Duluth builds partnerships to expand access to construction jobs
The city's community benefits program seeks to break down barriers to employment.
The city of Duluth has spent the past year working with community partners to broaden the construction workforce pipeline.
In July 2018, the Duluth City Council passed a "community benefits" policy to help women and socially disadvantaged people gain access to employment in the construction industry.
Last summer, the city launched the program, run through the Duluth Workforce Development department.
"The aim of community benefits is to make sure that when the city is investing in construction work that it's generating workforce and economic benefits for everyone in the community," said Elena Foshay, director of workforce development.
The program also serves as a tool to help the city's workforce development team partner with contractors and unions, Foshay said, especially as Duluth heads into another busy construction season and as the region prepares to see about 30% of trade workers retire in the next several years.
The program seeks to break down barriers to employment for people who fit the eligible worker definition, which includes women, people of color, low-income workers, people who are homeless, at-risk youth, disabled veterans, public benefit recipients as well as people with a criminal background.
"Those are the folks that are currently underrepresented in the construction industry," Foshay said.
Last year, 15 projects around the city included community benefits in their contract specifications. Out of all hours spent working on those projects, about 16% were performed by eligible workers. That translates to 2,436 work hours.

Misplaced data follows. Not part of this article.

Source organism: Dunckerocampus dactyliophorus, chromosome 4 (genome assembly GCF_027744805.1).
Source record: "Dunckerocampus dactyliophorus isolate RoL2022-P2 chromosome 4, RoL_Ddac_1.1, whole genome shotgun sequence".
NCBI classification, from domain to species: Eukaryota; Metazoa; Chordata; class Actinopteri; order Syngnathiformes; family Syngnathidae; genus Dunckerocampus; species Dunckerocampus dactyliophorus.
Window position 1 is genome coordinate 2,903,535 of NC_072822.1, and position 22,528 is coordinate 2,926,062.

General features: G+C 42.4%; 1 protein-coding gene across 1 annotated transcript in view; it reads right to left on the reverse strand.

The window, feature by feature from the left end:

Last year's goal for the program was to achieve a total of 10% of work hours performed by eligible workers and for half of that to be performed by women specifically. Only about a quarter of that number of work hours was performed by women.
"So we were just under halfway to the goal," Foshay said.
The goal set for 2020 was to bump the percentage of work hours performed by eligible workers to 12%, a marker that was already met in 2019.
With upcoming construction projects, including road construction, the Twin Ports interchange project and the continuation of Essentia Health's Vision Northland project , Foshay said construction jobs will be in demand. Still, many of those jobs can be "highly competitive."
Workforce Development's role in connecting people to those jobs, Foshay said, is making sure more people are exposed to construction as a viable career path and supporting them through the application process.
Annie Harala, business development and communications manager for Northland Constructors, said that the community benefit program brings all perspectives to the table.
"At Northland we appreciate sitting at the table with a lot of other large contractors, with unions, with the city, the community organizations that are there," Harala said. "It really takes us all to address the upcoming workforce shortage."
On behalf of the contracting company, Harala said Northland plans to stay involved in the program and is impressed with the process of bringing people together to address issues surrounding economic opportunity and potential in the construction industry.
Next week, a construction career fair called "Construct Tomorrow" for area high school students will take place. The fair will be open to the public Tuesday evening.
If you go
What: Construct Tomorrow
When: Tuesday, Feb. 25, and Wednesday, Feb. 26; from 5-6:30 p.m. Tuesday; the public can learn more at the CareerForce table.
Where: Duluth Entertainment Convention Center